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Rebel Cinderella

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Rebel Cinderella


Adam Hochschild renews my faith in biographers and the art of biography. Rebel Cinderella models the very best of this sort of intellectual investigation, recounting the story of a life as it intersects with moments of historical significance. Hochschild introduces his readers to Rose Pastor Stokes, then entwines her impoverished childhood and subsequent Cinderella marriage to a wealthy New York scion with the momentous role this unusual woman played in the early twentieth-century rise of American socialism.  Not only did I learn a lot about a woman I had never heard of; I also learned a lot I didn’t know about the Gilded Age and those socialist leaders who rebelled against societal and income inequality.

Rose Pastor Stokes was indeed a “rebel Cinderella.” Born in Russia, she came to the United States when she was a youngster. To help support her family, she dropped out of school and worked as a cigar roller in a Cleveland sweatshop, earning pennies per day. At the same time, she began sending self-help articles and inspirational poetry to a Yiddish daily in New York City. When the editor offered her a full-time job there, she jumped at the chance. One of her first assignments took her to a nearby settlement house to interview James Graham Phelps Stokes, the heir to an enormous fortune who served on the board of the University Settlement. It was love at first sight. Almost instantly, the tabloids began calling her Cinderella, as she started the uncomfortable transition from Jewish sweatshop émigré to ostentatiously affluent bride.

Graham was himself a bit of a rebel, and initially, the two saw eye to eye about what they considered the evils of conspicuous consumption. His family was taken aback by the couple’s politics, which grew increasingly radical. Rose had to learn to negotiate their expectations while simultaneously playing a stronger and more visible leadership role in socialist political circles. She became an accomplished public speaker whose close friends were memorable figures like Margaret Sanger, Emma Goldman, Big Bill Haywood, John Reed, and Eugene Debs. Because of her intense involvement in causes like birth control, suffrage, worker’s rights, the I.W.W., labor unions, and pacifism, she participated in many of the prominent political uprisings of the 1910s and ‘20s and ‘30s. She was arrested countless times, even convicted once and sentenced to prison, though an appeals court overturned the decision.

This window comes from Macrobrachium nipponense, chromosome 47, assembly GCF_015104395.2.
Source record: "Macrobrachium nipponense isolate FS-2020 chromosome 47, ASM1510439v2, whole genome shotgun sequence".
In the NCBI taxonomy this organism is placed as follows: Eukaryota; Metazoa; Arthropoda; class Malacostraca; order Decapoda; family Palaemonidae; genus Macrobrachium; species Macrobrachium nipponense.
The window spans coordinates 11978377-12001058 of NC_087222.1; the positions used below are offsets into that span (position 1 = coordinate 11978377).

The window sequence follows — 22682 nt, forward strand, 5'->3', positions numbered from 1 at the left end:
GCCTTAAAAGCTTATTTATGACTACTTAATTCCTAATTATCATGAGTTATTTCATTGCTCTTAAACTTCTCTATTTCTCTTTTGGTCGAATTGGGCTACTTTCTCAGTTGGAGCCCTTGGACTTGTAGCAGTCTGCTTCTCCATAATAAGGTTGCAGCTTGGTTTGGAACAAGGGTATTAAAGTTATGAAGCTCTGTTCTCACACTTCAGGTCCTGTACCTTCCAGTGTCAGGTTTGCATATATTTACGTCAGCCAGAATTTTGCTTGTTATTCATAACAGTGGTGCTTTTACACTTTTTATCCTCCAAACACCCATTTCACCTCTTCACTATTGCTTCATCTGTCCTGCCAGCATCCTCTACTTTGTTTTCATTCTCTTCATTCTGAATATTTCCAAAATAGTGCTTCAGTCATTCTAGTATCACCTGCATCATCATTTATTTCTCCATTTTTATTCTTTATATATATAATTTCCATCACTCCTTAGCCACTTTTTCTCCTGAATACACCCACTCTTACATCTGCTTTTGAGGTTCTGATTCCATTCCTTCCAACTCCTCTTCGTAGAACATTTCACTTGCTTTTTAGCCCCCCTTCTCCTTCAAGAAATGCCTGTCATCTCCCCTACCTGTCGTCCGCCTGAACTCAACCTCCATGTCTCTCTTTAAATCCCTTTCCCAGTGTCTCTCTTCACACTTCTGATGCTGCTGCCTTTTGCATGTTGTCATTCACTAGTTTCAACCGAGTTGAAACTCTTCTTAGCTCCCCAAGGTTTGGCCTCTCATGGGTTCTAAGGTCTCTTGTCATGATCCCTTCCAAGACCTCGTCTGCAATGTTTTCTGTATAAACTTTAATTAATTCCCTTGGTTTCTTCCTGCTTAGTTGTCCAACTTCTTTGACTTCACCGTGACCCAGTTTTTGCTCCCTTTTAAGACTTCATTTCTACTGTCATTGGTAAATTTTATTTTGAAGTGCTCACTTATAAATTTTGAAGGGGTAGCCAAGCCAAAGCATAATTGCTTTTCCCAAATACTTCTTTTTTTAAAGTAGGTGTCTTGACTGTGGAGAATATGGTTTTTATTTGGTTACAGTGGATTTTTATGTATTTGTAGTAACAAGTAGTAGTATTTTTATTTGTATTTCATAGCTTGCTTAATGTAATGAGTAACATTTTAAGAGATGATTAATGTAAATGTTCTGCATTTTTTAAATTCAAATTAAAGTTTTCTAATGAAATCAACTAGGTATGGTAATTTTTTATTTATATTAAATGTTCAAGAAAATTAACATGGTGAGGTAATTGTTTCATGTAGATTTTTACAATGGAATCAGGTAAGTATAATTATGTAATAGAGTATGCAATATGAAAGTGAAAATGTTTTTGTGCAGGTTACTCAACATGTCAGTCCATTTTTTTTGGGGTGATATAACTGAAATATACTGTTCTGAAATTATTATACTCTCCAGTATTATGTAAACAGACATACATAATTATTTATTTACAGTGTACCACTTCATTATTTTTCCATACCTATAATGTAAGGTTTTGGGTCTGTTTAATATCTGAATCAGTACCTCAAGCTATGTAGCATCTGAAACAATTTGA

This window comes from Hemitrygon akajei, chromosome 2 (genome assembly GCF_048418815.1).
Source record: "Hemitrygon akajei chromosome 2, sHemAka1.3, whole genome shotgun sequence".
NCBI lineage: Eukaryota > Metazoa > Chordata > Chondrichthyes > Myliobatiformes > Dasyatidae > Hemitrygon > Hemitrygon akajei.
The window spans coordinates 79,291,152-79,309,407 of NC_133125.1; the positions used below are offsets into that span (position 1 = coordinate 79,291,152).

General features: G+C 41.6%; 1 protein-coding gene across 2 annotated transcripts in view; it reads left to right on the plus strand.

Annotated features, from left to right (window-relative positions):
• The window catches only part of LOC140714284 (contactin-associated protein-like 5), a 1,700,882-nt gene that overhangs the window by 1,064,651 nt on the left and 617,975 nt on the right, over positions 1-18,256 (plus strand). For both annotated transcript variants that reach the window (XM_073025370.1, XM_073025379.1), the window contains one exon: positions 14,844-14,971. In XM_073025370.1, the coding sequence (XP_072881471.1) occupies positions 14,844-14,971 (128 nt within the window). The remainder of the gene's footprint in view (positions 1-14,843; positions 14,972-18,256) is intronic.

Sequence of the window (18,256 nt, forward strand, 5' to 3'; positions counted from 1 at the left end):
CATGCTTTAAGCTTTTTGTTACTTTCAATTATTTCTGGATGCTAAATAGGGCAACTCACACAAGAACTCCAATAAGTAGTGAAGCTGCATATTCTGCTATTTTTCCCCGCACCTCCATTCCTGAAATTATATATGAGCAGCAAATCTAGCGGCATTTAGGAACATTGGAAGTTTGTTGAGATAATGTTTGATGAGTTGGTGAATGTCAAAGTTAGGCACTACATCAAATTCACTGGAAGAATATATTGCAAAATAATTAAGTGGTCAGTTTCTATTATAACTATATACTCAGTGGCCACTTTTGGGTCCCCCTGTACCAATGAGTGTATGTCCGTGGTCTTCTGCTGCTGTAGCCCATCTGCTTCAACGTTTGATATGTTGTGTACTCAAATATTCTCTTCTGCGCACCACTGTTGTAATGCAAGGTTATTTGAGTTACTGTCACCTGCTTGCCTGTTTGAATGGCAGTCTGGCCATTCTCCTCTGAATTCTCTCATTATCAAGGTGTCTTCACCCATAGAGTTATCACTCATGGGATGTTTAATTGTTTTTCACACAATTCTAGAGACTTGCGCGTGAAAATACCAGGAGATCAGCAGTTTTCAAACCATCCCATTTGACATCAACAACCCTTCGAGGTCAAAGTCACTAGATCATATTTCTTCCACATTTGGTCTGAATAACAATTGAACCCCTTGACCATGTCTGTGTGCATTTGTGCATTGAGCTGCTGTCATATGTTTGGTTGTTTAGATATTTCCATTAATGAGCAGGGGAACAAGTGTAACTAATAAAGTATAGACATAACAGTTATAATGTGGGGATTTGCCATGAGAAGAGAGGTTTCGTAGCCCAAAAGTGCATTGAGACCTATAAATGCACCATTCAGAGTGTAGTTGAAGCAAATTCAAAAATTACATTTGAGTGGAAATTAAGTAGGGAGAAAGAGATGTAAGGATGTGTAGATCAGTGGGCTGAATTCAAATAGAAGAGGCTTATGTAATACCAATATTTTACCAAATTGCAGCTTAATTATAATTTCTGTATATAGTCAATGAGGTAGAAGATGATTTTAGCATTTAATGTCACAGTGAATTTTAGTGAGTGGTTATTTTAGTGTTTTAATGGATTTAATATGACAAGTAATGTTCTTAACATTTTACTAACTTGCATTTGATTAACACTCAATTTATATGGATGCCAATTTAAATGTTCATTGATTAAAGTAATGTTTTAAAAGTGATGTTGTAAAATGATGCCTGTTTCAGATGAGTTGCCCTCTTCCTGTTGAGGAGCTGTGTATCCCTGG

Hochschild does a masterful job of focusing the “rebel Cinderella” narrative on what is important, both in Rose’s life and in the movements she was spearheading. Unlike some biographies, this one never bogs down in trivial pursuits. Every informative page centers on the person as she joined the major political upheavals of her generation. Reading Rebel Cinderella, I realized how my early schooling had sanitized this period in American history. Hochschild humanizes it instead. He also humanizes Rose and Graham’s slowly disintegrating marriage; a dissolution played out in tandem with her increasingly prominent partisan role.

Given current political interests in democratic socialism today, I found it most informative to learn more about the underpinnings of the socialist movement in America and its international roots. Hochschild clearly sympathizes with his characters’ instincts, but he does so in a scholarly rather than politicized manner. He has written, I think, the very best sort of personal and cultural biography, one that very successfully spans the gamut of Rose Pastor Stokes selves, described in Rebel Cinderella’s subtitle as “Sweatshop Immigrant, Aristocrat’s Wife, Socialist Crusader.” Her passionate story is well worth reading.  —  Ann Ronald

Also available by Adam Hochschild: King Leopold’s Ghost; To End All Wars; Bury the Chains; Spain in Our Hearts; The Unquiet Ghost; The Mirror at Midnight; Half the Way Home; Lessons from a Dark Time; Finding the Trapdoor; Airplanes, Women and Song; Infra: Photographs.

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Rebel Cinderella

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